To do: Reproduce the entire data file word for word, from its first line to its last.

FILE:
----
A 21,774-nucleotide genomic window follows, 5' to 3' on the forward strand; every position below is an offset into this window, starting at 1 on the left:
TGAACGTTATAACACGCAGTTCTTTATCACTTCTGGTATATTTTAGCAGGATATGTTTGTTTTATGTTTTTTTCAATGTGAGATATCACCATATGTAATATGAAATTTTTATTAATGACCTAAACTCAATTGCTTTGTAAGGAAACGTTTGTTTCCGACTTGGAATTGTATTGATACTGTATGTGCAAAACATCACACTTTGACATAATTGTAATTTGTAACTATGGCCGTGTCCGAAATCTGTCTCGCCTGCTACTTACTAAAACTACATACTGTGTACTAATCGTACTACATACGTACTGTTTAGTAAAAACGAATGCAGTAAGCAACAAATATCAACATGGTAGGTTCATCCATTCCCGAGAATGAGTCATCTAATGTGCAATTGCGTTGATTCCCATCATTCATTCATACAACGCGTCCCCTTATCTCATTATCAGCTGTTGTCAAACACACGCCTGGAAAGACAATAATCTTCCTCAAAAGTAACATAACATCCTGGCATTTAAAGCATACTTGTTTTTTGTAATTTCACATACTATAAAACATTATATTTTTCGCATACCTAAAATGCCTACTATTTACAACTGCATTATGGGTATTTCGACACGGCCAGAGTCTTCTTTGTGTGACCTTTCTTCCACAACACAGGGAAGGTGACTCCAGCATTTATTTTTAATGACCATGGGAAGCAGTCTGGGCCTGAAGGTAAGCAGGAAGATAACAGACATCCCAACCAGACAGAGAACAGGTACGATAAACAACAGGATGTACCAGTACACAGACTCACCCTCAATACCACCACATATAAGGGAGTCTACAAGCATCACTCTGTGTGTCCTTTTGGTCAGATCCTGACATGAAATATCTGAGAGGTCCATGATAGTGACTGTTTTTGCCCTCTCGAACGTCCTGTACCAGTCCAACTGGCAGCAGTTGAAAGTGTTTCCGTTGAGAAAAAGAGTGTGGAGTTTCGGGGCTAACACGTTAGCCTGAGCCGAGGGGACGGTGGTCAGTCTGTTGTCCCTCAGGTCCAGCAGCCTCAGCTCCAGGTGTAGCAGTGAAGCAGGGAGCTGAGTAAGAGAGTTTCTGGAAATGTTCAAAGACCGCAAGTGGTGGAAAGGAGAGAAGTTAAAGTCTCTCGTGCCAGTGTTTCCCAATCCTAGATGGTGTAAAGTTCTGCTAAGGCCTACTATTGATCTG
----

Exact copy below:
A 21,774-nucleotide genomic window follows, 5' to 3' on the forward strand; every position below is an offset into this window, starting at 1 on the left:
TGAACGTTATAACACGCAGTTCTTTATCACTTCTGGTATATTTTAGCAGGATATGTTTGTTTTATGTTTTTTTCAATGTGAGATATCACCATATGTAATATGAAATTTTTATTAATGACCTAAACTCAATTGCTTTGTAAGGAAACGTTTGTTTCCGACTTGGAATTGTATTGATACTGTATGTGCAAAACATCACACTTTGACATAATTGTAATTTGTAACTATGGCCGTGTCCGAAATCTGTCTCGCCTGCTACTTACTAAAACTACATACTGTGTACTAATCGTACTACATACGTACTGTTTAGTAAAAACGAATGCAGTAAGCAACAAATATCAACATGGTAGGTTCATCCATTCCCGAGAATGAGTCATCTAATGTGCAATTGCGTTGATTCCCATCATTCATTCATACAACGCGTCCCCTTATCTCATTATCAGCTGTTGTCAAACACACGCCTGGAAAGACAATAATCTTCCTCAAAAGTAACATAACATCCTGGCATTTAAAGCATACTTGTTTTTTGTAATTTCACATACTATAAAACATTATATTTTTCGCATACCTAAAATGCCTACTATTTACAACTGCATTATGGGTATTTCGACACGGCCAGAGTCTTCTTTGTGTGACCTTTCTTCCACAACACAGGGAAGGTGACTCCAGCATTTATTTTTAATGACCATGGGAAGCAGTCTGGGCCTGAAGGTAAGCAGGAAGATAACAGACATCCCAACCAGACAGAGAACAGGTACGATAAACAACAGGATGTACCAGTACACAGACTCACCCTCAATACCACCACATATAAGGGAGTCTACAAGCATCACTCTGTGTGTCCTTTTGGTCAGATCCTGACATGAAATATCTGAGAGGTCCATGATAGTGACTGTTTTTGCCCTCTCGAACGTCCTGTACCAGTCCAACTGGCAGCAGTTGAAAGTGTTTCCGTTGAGAAAAAGAGTGTGGAGTTTCGGGGCTAACACGTTAGCCTGAGCCGAGGGGACGGTGGTCAGTCTGTTGTCCCTCAGGTCCAGCAGCCTCAGCTCCAGGTGTAGCAGTGAAGCAGGGAGCTGAGTAAGAGAGTTTCTGGAAATGTTCAAAGACCGCAAGTGGTGGAAAGGAGAGAAGTTAAAGTCTCTCGTGCCAGTGTTTCCCAATCCTAGATGGTGTAAAGTTCTGCTAAGGCCTACTATTGATCTG